Friday, September 09, 2005


I have a confession to make. Despite my initial promise, I have not been completely honest with you. As most of us do, I have filtered reality a bit when sharing my thoughts. I haven't lied, but I haven't been entirely forthcoming as I set out be. My writing thus far has certainly included some heavy stuff. Hinting at or flatly reflecting the typical cycle of grief that we human beings tend to go through (denial, anger, bargaining, depression, acceptance). But for most it, I've been making a conscious effort, both for myself and for my audience, to come across as positive. As hopeful. Maybe it's worked on you, or maybe it hasn't.

The cold hard truth is, on many days, living with ALS just plain fucking sucks. While everyday I really do in fact appreciate what I have, recognizing my good fortune in the world, I still need to deal with the illness. Comparing my situation to others can help, but it only goes so far. The bottom line is I still have to get up every morning and face the reality I find myself in, good, bad or otherwise. I strongly suspect that even those such as Christopher Reeves, who projected a great deal of strength and resilience, still had incredibly dark moments.

To some degree, I've avoided writing about them. And I don't want to focus on the negative going forward. But I'd be shortchanging myself and you if I didn't admit to being tempted by the "dark side of the force". Fear, confusion, despair, anger. And not just anger. Some moments, perhaps when imagining my daughter growing up without me, I feel an outright fucking fury. I have felt a rage inside of me that would rival a hurricane, and I shudder to think what I could unleash on those around me, especially those that I care most about. It takes all the will I can muster to hold that shit back sometimes. And sadly, I haven't always succeeded. Fuck.

I trust you'll forgive my choice of words if you find yourself sensitive to them. But I'm not apologizing. Bad words were invented to deal with bad situations. And lately I just haven't had enough sugar handy to coat what often feels like a shitty situation. Besides, I've got bigger fish to fry than worrying about sending a few naughty words airborne here.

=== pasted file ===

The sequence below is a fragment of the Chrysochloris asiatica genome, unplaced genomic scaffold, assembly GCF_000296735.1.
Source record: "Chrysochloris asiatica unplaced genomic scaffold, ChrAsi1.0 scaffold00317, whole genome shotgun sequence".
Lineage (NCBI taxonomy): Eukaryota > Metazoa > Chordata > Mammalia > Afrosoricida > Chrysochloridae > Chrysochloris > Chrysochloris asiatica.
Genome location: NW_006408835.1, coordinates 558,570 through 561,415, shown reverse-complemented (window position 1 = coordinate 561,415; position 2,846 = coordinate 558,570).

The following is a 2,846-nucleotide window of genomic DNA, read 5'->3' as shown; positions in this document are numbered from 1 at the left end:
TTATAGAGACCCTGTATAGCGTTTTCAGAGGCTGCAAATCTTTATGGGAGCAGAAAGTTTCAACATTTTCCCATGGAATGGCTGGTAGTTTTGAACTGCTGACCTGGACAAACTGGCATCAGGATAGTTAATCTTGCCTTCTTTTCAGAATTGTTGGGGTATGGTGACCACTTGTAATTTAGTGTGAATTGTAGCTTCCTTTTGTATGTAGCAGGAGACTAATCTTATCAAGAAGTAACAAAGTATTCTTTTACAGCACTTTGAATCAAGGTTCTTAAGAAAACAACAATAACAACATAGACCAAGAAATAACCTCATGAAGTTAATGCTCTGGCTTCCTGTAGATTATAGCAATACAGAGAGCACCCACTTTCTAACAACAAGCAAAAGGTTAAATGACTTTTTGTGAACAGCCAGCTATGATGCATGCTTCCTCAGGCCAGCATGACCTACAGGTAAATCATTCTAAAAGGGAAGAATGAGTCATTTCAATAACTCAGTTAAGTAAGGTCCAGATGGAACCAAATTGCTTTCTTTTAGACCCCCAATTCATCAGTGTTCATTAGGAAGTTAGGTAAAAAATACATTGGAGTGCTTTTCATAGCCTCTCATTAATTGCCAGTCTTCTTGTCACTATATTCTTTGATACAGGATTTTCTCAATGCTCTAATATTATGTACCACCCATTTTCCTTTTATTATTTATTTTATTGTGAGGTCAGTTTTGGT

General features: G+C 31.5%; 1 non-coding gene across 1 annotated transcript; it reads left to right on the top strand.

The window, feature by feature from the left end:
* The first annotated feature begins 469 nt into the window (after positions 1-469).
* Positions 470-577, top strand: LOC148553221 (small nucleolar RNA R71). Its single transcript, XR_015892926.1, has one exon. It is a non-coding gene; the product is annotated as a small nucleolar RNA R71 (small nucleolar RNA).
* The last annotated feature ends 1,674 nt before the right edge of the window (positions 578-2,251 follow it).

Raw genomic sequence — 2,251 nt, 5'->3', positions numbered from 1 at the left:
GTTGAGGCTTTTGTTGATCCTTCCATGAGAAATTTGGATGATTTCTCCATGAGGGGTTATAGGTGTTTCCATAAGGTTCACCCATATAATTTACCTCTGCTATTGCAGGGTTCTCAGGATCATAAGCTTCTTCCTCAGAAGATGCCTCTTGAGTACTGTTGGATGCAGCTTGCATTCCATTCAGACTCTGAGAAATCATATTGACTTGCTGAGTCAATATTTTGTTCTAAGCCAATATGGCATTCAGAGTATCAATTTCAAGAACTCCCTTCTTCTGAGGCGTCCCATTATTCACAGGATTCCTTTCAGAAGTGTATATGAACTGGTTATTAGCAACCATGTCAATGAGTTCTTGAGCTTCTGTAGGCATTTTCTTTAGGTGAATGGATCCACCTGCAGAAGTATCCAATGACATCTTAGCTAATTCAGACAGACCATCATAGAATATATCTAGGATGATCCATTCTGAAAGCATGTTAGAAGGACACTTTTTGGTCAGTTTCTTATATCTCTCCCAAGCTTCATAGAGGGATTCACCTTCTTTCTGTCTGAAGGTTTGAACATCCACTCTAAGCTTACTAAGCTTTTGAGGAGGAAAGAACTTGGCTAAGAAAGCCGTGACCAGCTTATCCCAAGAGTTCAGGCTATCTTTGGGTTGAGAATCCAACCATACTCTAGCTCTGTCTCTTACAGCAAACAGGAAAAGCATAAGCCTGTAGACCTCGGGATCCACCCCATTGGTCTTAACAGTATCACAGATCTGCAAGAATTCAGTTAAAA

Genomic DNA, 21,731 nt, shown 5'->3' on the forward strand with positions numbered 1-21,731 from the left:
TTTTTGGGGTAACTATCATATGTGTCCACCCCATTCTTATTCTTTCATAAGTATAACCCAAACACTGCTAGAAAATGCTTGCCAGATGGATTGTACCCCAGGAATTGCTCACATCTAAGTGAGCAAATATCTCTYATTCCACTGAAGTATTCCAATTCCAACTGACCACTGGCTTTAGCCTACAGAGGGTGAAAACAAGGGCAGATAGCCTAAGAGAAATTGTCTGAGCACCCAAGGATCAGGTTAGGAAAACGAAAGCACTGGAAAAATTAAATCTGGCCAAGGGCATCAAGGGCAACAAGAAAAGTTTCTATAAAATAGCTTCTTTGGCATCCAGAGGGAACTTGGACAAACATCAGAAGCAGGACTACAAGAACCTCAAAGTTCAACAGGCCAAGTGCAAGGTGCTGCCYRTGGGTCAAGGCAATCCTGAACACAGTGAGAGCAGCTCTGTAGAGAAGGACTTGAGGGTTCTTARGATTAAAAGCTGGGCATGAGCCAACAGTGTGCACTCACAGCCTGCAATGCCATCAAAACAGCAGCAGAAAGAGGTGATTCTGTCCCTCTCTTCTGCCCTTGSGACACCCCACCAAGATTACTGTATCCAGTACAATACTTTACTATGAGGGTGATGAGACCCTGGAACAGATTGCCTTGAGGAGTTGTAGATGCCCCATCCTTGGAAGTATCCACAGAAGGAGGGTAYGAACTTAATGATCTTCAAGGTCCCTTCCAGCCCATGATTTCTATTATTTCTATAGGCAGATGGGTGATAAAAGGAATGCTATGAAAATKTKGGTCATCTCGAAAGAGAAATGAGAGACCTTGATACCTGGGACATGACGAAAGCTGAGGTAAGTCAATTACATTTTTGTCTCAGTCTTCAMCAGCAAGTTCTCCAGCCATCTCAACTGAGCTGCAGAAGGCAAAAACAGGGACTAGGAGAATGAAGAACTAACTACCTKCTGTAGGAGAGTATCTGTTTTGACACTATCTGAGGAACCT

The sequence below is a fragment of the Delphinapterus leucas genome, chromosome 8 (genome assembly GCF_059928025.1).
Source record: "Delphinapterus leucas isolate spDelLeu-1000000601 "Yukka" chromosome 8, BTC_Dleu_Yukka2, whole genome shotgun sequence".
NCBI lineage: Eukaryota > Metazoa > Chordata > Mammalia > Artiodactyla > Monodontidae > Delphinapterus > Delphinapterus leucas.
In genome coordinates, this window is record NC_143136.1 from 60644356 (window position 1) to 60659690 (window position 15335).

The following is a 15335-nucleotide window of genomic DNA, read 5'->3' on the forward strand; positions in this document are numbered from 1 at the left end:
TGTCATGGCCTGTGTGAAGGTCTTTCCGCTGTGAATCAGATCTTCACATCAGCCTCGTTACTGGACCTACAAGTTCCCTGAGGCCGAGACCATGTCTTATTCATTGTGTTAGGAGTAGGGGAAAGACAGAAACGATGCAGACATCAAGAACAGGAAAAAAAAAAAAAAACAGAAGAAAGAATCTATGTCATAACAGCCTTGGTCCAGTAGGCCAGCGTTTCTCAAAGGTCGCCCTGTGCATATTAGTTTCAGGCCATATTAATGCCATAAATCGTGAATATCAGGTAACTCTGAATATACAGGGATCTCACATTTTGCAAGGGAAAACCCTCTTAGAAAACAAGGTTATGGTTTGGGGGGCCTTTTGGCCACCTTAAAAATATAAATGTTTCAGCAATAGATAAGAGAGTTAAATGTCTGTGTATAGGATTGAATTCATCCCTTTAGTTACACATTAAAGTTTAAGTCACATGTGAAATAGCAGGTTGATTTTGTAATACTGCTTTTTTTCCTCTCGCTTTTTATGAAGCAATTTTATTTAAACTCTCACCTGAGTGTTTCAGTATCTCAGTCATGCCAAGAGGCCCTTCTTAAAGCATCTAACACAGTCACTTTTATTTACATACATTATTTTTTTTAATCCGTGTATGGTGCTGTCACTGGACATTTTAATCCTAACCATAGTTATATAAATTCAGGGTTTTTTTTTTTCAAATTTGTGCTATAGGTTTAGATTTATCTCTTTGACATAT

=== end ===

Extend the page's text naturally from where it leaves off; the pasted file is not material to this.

Some people have commented to me or Kirsten that I seem to be handling things well. On some days I really do feel that way. I even allow myself to be a little proud of how I'm dealing. But it's not an all or nothing game. Every day is a rollercoaster, one minute feeling denial, like perhaps this isn't really happening to me. The next minute I'm angry. Rage for the way our society treats people with disability, how we spend our money on frivolity, the incompetence of our health care system (not necessarily the doctors, but certainly the administrative nightmare). And the next minute I lose all sense of hope and fall into despair. I become overwhelmed by my physical weakness, by my emotions, thinking about dying young. I just want to curl up into a ball and cry. Later I feel a sense of hope and appreciation, perhaps even acceptance, creep back into me. And the cycle goes on like that, day in and day out.

My stated intention to focus on the now is true. But while I may have done well at talking the talk, I have really struggled some days at walking the walk. I don't want to show weakness or struggle. I want to inspire and not make people worry. And above all, I don't want pity. But it's really hard, at least for me at this point, to spend every minute appreciating every damn second. Especially these past few months, with the fatigue I've been feeling. My ability to deal seems directly proportional to my energy level.

It's only natural to go through this cycle I suppose. Healthy in fact, to process the natural emotions that come with facing a fatal illness. It's a learning process and I truly believe I will get there. I have to. But I'm still learning to fall. So I trust that you will have patience with me if I need to vent here sometimes. To feel despair and depression and let down my guard.

Military folk are familiar with bad situations, most far worse than mine, and they have a saying to describe them: FUBAR. Fucked Up Beyond All Recognition. That's exactly how our lives how felt last fall after the bomb was dropped. But be that as it may, we often talked of how we would someday find a new normal. A certain comfort in our new, less than desirable situation. And I think we've reached that point, turned a corner so to speak. But we're still stuck on the rollercoaster, unable to get off.

Now that we've adjusted a bit, I think a another term the military likes to use applies: SNAFU. Hopefully you know me well enough to realize I can write that with a bit of a wry smile on my face. I'm not being fatalistic. Just realistic. And that's how things sometimes feel these days. Situation Normal - All Fucked Up.

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